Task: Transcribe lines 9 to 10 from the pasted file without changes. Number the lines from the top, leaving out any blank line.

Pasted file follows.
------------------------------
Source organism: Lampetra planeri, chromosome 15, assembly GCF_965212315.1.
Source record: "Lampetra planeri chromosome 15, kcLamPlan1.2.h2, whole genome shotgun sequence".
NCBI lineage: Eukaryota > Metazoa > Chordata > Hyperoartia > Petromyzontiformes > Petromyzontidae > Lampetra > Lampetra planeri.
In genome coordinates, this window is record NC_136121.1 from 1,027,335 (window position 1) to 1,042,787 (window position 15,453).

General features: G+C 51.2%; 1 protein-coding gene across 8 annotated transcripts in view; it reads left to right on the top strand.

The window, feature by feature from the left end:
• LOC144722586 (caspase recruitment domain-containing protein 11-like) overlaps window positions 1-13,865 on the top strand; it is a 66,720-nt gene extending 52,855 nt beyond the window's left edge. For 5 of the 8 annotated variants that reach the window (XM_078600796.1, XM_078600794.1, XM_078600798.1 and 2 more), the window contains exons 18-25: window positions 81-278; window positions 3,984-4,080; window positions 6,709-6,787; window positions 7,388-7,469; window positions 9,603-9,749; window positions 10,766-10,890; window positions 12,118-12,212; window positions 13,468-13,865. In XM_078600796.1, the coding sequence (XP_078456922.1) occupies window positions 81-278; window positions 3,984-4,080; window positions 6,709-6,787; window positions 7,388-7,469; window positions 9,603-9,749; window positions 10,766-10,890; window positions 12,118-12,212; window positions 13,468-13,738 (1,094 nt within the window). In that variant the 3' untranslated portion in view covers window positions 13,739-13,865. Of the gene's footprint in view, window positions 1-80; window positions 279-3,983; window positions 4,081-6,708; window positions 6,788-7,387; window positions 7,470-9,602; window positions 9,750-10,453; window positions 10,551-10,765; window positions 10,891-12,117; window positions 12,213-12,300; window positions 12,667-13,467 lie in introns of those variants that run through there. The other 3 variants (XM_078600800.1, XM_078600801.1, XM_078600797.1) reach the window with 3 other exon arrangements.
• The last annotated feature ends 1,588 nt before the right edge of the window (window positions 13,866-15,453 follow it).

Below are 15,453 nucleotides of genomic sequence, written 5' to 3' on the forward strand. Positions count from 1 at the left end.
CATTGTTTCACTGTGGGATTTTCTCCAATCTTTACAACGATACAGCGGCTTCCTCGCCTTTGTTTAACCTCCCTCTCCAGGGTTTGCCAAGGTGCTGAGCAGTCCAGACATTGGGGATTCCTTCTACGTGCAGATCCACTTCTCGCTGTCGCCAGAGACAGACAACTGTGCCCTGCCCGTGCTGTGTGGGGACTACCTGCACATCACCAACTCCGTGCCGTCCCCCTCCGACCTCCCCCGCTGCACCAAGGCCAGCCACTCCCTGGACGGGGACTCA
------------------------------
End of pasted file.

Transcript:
Below are 15,453 nucleotides of genomic sequence, written 5' to 3' on the forward strand. Positions count from 1 at the left end.
CATTGTTTCACTGTGGGATTTTCTCCAATCTTTACAACGATACAGCGGCTTCCTCGCCTTTGTTTAACCTCCCTCTCCAGGGTTTGCCAAGGTGCTGAGCAGTCCAGACATTGGGGATTCCTTCTACGTGCAGATCCACTTCTCGCTGTCGCCAGAGACAGACAACTGTGCCCTGCCCGTGCTGTGTGGGGACTACCTGCACATCACCAACTCCGTGCCGTCCCCCTCCGACCTCCCCCGCTGCACCAAGGCCAGCCACTCCCTGGACGGGGACTCA